The Federal Ministry of Health (FMoH) says diabetes foot disease is a leading cause of hospital admissions as well as the most common cause of non-traumatic amputation in the lower extremities in Nigeria.
According to it, this is worrisome as the economic burden becomes quite significant knowing most of the health expenditure in the country is from out of pocket expenses.
The National Desk Officer, Diabetes, FMoH, Dr Alayo Sopekan made the disclosure at the Annual International Diabetes, Podiatry and Diabetes Foot Care Workshop organised by the Rainbow Specialist Medical Centre in collaboration with World Walk Foundation , Jamaica Chapter.
The five-days workshop which started on Monday has its theme as: “Building the Diabetes Foot First Responders’’.
The lower extremity refers to the part of the body from the hip to the toes; it includes the hip, knee, and ankle joints, and the bones of the thigh, leg, and foot; however, many people refer to the lower extremity as the leg.
Sopekan, represented by Olanike Akinkoye, Non-Communicable Diseases (NCDs) Division, Diabetes Desk, FMoH, said: “Diabetes is a common clinical condition in Nigeria, being managed at the primary, secondary and tertiary health centers in both private and public sectors.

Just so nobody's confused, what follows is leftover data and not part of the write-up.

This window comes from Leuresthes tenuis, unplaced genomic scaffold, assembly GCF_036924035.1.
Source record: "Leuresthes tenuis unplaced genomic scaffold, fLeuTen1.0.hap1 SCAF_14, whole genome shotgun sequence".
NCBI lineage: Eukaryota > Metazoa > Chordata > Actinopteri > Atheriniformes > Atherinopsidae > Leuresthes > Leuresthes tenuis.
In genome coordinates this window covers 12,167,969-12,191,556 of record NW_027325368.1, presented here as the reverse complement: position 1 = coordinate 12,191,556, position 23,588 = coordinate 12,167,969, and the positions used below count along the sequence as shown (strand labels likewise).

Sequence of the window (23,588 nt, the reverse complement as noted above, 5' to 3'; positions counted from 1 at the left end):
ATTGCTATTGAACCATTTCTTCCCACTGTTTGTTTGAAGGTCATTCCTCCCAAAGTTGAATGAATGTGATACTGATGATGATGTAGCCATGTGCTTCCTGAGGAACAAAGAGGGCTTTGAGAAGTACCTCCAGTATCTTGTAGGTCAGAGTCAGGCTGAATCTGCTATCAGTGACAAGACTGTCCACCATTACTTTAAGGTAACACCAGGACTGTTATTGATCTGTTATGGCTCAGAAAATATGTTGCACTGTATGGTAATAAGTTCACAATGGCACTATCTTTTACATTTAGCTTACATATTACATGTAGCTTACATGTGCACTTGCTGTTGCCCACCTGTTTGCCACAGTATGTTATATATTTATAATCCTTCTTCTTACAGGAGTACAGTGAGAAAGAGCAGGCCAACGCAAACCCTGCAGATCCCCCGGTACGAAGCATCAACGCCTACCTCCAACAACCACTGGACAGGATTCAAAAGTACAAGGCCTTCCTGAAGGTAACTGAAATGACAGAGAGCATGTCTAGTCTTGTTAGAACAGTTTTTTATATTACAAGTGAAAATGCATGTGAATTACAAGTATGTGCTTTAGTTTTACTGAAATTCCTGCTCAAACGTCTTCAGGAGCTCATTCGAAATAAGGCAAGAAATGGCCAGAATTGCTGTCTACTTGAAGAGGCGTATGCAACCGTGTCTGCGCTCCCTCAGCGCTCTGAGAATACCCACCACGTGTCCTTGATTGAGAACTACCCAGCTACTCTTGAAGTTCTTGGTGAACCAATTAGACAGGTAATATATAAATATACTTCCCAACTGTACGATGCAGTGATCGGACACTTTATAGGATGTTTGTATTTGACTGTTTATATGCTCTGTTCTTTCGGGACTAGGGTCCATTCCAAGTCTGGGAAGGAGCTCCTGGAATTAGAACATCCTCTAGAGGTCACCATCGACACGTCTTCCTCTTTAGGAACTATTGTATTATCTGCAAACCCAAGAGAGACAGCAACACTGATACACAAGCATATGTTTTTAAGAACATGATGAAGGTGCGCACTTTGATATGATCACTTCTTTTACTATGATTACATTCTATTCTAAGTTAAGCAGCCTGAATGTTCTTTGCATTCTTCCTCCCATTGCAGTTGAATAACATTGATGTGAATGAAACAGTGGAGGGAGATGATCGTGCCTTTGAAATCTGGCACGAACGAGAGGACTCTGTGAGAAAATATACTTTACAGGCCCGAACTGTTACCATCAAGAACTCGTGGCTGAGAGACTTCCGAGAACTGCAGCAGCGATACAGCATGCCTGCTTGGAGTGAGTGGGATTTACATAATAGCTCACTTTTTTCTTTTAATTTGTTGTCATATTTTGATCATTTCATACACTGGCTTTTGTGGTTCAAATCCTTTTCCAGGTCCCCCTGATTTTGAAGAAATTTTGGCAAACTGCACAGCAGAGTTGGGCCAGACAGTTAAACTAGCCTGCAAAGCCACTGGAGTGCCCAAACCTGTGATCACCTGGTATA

“It is the commonest endocrine disorder encountered in clinical practice.
It is estimated that the rate of foot ulcer among people living with diabetes is between 8.3 and 19 per cent in the different zones of the country.
The rate of amputation was also estimated to be as high as 53.2 per cent in people with foot ulcer in some centres, thereby making diabetes foot the most common cause of non-traumatic amputation in the lower extremities in Nigeria.’’
According to Sopekan, a large majority of people living with the disease in Nigeria have little or no knowledge of diabetes and its complications and its prevalence is expected to increase.
On the risk for diabetes, particularly Type 2, he said it is heightened by overweight/obesity and the proliferation of industries producing unhealthy diets, including high sugar drinks.
Sopekan assured that the Federal Government was very much committed to providing leadership for the prevention and control of diabetes and other non-communicable diseases through the FMoH.
“We need to prevent amputation, no matter what stage it is. We need to focus on the simple things that lead to amputations. We need to go to the primary care level and this starts with education.
Let us improve foot health and ensure that we always check our feet, especially for those living with diabetes,’’ Bernard, who is a Chiropodist and Podiatrist advised.